Hard Case Crime discussion

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Which is the 'best' Crichton HCC?

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message 1: by Charles (new)

Charles Ardai | 39 comments You probably weren't asking me, but since I've read them all (multiple times), I may as well weigh in. The ones that are the closest to Hard Case Crime's core mandate are the two we published while Michael was still alive and working with us on the reissues: GRAVE DESCEND (which even got nominated for the Edgar Award) and ZERO COOL. Each has a bit more of a thriller element than you usually see in our books and can be a bit over-the-top in spots, but they're crime stories at their core (especially GRAVE DESCEND). The two books that are the most remote from our core mandate are EASY GO (which is about plundering a lost tomb in the Egyptian desert) and DRUG OF CHOICE (which is a psychedelic science-fictional adventure about a remote island retreat where a dangerous technology is used to deliver a never-before-seen leisure experience). ODDS ON is a fun heist story, but with a lot of sex, so steer clear if that turns you off. SCRATCH ONE and THE VENOM BUSINESS are solid thrillers, nothing there to turn you off (though VENOM BUSINESS runs a bit long). BINARY is more of a political thriller and a bit dated, in my opinion (if Michael had still be alive, we'd have edited it together, I'm sure), but some people have told me they loved it, so take my comment with a grain of salt. But if I had to rank them, I'd put GRAVE DESCEND and ZERO COOL at the top and DRUG OF CHOICE and BINARY at the bottom. (Interestingly, Michael ranked DRUG OF CHOICE right after GRAVE DESCEND and ZERO COOL, or at least wanted that to be the next one we did.)

By the way, regarding SOHO SINS, I honestly think that's one of the dozen best books we have ever published, period. People who think it's a pedophile fantasy either haven't read it or are idiots. These are the same people who think LOLITA is endorsing sex with children. SOHO SINS is very much not boring, it's not pretentious (unless you automatically think any mention of painting and sculpture automatically makes something pretentious), and I personally found it heartbreaking and unforgettable. Reasonable people can disagree, of course, but I think the fact that a lot of readers passed this one up because some angry preacher somewhere got his flock to post a bunch of 1-star reviews on Amazon is truly a travesty. It's a terrific book, and very solidly in the hardboiled crime tradition (not like Elissa Wald's novel, which I personally love but admit was not our traditional fare). If you read the book and don't like it, fine -- but don't be dissuaded from even giving it a chance. (You can try the sample chapter on our website if you want to see if the author's voice appeals to you or not.)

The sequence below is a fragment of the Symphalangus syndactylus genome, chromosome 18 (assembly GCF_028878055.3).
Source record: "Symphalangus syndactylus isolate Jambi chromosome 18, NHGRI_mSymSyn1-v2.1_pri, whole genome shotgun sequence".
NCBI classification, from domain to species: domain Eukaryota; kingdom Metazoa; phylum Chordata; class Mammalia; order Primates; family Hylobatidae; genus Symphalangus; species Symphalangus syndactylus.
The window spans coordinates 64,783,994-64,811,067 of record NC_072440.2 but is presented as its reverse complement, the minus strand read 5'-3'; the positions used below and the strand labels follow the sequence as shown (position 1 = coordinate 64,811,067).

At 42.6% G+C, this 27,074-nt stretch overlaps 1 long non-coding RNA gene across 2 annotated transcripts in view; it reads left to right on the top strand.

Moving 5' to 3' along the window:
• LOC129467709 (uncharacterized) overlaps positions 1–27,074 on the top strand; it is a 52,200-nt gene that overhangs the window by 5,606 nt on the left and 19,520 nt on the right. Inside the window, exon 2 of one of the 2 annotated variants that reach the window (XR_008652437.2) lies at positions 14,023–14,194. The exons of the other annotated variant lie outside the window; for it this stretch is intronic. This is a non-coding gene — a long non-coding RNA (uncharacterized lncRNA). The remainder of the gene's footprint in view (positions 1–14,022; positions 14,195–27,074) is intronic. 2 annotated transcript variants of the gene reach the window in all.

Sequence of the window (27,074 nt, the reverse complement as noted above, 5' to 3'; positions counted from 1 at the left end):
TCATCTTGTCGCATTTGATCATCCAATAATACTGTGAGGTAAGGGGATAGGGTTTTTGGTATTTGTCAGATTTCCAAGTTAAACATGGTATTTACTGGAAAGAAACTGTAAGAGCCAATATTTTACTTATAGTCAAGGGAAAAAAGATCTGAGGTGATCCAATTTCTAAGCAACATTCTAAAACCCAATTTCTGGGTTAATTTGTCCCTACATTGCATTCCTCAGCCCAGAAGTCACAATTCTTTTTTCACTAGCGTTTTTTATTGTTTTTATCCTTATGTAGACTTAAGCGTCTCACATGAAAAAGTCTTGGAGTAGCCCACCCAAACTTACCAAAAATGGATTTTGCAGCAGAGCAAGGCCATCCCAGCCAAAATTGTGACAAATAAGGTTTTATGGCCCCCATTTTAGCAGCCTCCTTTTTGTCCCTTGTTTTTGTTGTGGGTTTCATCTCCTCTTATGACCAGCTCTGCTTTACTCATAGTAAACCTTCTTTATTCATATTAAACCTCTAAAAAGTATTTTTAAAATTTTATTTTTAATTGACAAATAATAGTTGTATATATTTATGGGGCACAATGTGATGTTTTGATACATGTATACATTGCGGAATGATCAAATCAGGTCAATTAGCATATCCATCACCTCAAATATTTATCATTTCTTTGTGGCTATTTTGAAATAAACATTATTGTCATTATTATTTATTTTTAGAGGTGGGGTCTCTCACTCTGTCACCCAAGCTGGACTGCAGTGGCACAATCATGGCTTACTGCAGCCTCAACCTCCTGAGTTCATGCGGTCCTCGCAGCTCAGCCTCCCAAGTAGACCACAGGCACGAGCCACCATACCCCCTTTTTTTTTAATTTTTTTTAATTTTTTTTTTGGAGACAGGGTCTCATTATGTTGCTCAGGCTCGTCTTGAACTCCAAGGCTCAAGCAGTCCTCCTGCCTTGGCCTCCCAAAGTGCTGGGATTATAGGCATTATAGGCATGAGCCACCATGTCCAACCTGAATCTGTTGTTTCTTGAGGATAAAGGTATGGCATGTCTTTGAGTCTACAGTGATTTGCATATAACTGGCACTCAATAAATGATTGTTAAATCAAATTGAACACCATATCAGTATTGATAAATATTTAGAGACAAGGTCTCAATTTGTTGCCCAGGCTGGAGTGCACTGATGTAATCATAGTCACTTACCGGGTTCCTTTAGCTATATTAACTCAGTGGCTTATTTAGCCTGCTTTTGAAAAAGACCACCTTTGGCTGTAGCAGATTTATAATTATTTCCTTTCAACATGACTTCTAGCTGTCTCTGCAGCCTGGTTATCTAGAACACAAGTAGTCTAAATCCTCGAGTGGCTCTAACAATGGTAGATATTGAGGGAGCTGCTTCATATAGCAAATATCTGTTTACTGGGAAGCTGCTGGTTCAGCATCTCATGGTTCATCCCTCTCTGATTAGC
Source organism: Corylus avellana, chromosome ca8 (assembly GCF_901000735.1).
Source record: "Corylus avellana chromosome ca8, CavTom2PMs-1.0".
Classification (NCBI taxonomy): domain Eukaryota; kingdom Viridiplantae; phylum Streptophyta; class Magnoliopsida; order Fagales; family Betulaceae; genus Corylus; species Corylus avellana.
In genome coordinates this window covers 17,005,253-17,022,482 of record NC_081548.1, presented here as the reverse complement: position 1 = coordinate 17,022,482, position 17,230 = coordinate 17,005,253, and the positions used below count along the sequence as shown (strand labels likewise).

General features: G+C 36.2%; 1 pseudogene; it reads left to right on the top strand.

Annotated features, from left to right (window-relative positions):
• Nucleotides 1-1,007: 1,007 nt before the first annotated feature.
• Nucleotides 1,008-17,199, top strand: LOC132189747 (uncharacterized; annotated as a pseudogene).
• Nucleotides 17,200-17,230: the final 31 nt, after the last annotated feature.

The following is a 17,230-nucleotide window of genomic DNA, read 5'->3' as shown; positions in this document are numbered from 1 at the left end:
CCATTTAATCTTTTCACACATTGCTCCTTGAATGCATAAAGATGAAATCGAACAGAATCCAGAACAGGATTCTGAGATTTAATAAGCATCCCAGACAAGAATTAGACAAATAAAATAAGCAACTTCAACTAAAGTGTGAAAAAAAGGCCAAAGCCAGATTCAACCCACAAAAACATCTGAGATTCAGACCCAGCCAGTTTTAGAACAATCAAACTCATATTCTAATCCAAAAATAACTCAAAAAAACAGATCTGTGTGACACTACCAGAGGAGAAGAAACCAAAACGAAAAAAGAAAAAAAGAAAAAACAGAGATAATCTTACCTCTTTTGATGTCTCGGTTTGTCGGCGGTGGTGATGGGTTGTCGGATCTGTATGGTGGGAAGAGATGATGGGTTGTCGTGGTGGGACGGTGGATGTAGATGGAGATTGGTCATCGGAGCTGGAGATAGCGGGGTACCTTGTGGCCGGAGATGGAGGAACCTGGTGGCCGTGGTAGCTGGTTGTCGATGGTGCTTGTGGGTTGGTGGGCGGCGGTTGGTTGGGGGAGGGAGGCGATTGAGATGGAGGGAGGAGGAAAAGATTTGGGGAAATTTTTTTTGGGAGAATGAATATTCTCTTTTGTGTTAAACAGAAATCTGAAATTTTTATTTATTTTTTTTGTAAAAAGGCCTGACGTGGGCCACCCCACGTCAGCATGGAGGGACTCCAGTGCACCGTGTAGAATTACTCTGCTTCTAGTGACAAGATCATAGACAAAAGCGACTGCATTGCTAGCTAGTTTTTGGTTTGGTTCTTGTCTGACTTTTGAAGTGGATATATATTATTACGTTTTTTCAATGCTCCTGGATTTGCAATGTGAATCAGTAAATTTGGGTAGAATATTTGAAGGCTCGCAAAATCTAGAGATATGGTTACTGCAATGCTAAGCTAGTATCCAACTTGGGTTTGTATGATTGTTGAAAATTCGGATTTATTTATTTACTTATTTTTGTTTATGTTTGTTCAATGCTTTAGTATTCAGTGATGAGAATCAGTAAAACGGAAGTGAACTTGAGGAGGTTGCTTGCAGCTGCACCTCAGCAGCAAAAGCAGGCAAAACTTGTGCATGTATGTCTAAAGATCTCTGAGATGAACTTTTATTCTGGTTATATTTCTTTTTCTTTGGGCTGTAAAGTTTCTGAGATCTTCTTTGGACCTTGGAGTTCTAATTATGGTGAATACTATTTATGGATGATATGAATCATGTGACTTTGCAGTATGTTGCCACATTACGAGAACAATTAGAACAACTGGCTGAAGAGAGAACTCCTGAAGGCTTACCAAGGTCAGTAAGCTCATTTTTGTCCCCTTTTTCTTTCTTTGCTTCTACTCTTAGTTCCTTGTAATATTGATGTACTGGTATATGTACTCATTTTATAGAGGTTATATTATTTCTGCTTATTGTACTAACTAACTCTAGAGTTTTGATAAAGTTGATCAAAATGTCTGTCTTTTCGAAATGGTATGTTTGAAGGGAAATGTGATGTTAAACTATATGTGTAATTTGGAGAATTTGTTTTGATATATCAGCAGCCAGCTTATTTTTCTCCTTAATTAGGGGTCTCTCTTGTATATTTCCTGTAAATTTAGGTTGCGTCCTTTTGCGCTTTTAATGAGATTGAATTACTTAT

message 2: by Brandon (new)

Brandon Montgomery (brandonmontgomery) | 1 comments I know it isn't an answer but...I have a couple of them on my shelf, but I doubt I'll ever get around to them. They seem to be mainly thrillers and I'm interested in HCC because they're such good curators of hard boiled/noir/crime fiction, and with other publisher of that sort of fiction you have to separate the wheat from the chaff yourself - That and the fact that they revive long out of print titles you'd otherwise have to find an old tattered copy of.
Hell, I may have to reconsider reading Drug of Choice because "psychedelic science fiction" sounds like something I'd be into.

Charles, you mentioned Soho Sins as one of the dozen best books you guys have published. Out of curiosity, what are some of your other personal favorite HCC titles?


message 3: by Charles (new)

Charles Ardai | 39 comments Hi, Brandon! I've created a separate topic for people to list their personal favorite titles, or their choices for the best books we've published, and I'll stick my list there after a few more people have had a chance to respond.

As a preview, though, I will say that while there's disagreement about some of our titles (some people will love a book that other people think is just so-so), I have yet to meet anyone who didn't think Charles Williams' A TOUCH OF DEATH is terrific.


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